"\n",
"Another detail on distances is that we often want to \"featurize\" them; we'd like to go from one a single number like $r = 3.2$ to a vector of reals. Why? Well that's just how neural networks learn. Hidden-layers need to have more than 1 dimension to be expressive enough to model any function. This seems like an obvious point though: if you used $r$ in a neural network it would obviously get larger as it goes through hidden layers. However, there are a few \"standard\" ways that people like to do this process. There are valid reasons, like making it smoothly differentiable, that you might choose one of these special \"featurizing\" functions.\n",
"\n",
"### Repeating\n",
"\n",
"The first approach is to just repeat $r$ up to the desired hidden dimension. This is representable as a dense neural network with no activation.\n",
"\n",
"### Binning\n",
"\n",
"As explored in Gilmer et al. {cite}`gilmer2017neural` and others, you can bin your distances to be a one-hot vector. Essentially, you histogram $r$ into fixed bins so that you only have one bin being \"hot\". Each bin will represent a segment of positions (e.g., 4.5-5.0). This has discontinuous derivatives with respect to distance and is rarely used.\n",
"\n",
"### Radial Basis Functions\n",
"\n",
"Radial basis functions are a commonly used procedure for converting a scalar into a fixed number of features and were first used in interpolation{cite}`powell1977restart`. Radial basis functions use the following equation:\n",
"\n",
"\\begin{equation}\n",
" e_i = \\exp\\left[{-\\left(r - d_i\\right)^2 / w}\\right]\n",
"\\end{equation}\n",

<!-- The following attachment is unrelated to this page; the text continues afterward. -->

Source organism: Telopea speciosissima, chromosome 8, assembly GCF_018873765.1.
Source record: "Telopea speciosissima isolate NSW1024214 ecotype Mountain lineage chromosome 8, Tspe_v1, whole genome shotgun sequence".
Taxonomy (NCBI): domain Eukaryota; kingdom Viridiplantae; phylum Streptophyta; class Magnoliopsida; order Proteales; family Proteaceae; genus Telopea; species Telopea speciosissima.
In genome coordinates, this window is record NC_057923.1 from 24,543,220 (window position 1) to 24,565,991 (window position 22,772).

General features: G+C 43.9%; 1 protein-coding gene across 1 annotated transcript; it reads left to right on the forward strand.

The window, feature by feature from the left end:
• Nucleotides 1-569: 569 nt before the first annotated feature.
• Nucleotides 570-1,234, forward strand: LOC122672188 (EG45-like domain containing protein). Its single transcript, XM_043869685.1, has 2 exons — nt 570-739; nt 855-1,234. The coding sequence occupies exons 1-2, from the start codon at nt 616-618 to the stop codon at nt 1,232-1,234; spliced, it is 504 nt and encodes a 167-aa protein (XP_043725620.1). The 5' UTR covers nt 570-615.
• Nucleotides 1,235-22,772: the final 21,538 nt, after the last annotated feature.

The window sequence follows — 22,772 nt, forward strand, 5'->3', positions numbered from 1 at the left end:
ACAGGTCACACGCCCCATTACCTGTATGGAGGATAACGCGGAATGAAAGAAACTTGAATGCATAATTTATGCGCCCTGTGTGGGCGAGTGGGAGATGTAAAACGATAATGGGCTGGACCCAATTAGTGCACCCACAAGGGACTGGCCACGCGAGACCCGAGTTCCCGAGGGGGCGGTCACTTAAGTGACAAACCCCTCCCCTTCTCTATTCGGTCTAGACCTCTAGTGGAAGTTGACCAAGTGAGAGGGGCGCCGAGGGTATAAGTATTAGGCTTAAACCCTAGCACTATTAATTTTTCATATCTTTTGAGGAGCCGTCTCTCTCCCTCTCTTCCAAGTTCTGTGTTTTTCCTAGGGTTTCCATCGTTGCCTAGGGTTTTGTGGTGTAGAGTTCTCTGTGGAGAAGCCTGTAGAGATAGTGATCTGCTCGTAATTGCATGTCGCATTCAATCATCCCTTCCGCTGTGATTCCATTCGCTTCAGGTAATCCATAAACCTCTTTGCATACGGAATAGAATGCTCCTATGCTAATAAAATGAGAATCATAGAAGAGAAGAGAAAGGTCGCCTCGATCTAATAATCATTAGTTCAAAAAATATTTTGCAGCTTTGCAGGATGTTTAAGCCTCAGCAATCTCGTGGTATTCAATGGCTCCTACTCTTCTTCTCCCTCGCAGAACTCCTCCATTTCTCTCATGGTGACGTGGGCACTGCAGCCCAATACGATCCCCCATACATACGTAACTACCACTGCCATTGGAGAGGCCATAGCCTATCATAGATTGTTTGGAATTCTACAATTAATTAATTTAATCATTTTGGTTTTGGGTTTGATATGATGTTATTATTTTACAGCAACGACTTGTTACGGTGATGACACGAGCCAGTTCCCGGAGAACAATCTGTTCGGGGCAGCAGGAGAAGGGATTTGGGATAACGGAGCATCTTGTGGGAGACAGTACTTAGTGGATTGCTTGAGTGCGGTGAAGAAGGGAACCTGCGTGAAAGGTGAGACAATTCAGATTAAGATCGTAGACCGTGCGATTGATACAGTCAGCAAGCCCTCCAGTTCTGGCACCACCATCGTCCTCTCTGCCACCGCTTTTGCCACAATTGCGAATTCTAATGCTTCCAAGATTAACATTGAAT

"\n",
"where $d_i$ is an equally spaced vector of distances (e.g., $[1.5, 3.0, 4.5, 6.0]$) and $w$ is a trainable (or hyper) parameter. This computes a Gaussian kernel between $r$ and all distances $d_i$. What is nice about this expression is the smooth well-behaved derivatives with respect to $r$ and lack of trainable parameters. You can (almost) represent this with a dense layer and a softmax activation.\n",
"\n",
"\n",
"### Sub NN\n",
"\n",
"Another strategy used in Gilmer et al. {cite}`gilmer2017neural` is to just put your distances through a series of dense layers to get features. For example, if you're going to use the distance in a graph neural network you could run it through three dense layers first to get a larger feature dimension. Remember that repeating and radial basis functions are equivalent to dense layers (assuming correct activation choice), so this strategy can be a simple solution to the above choice."
]
},
{
"cell_type": "markdown",
"metadata": {},
"source": [
"## Chapter Summary\n",
"\n",
"* Machine learning models that work with molecules must be permutation invariant, such that if the atoms are rearranged, the output will not change. \n",
"* Translational invariance of molecular coordinates is when the coordinates are shifted and the resulting output does not change. \n",
"* Rotational invariance is similar, except the molecular coordinates are rotated.\n",
"* Data augmentation is when you try to teach your model the various types of equivariances by rotating and translating your training data to create additional examples.\n",
"* There are various techniques, such as eigendecomposition or pairwise distance to make molecular coordinates invariant.\n",
"* A one-hidden layer dense neural network is an example of a model with no equivariances. \n",
"* You can try alignment for trajectories, where each training example has the same ordering and number of atoms."
]
},
{
"cell_type": "markdown",
"metadata": {},
"source": [
"## Cited References\n",
"\n",
"```{bibliography}\n",
":style: unsrtalpha\n",
":filter: docname in docnames\n",
"```"
]
}
],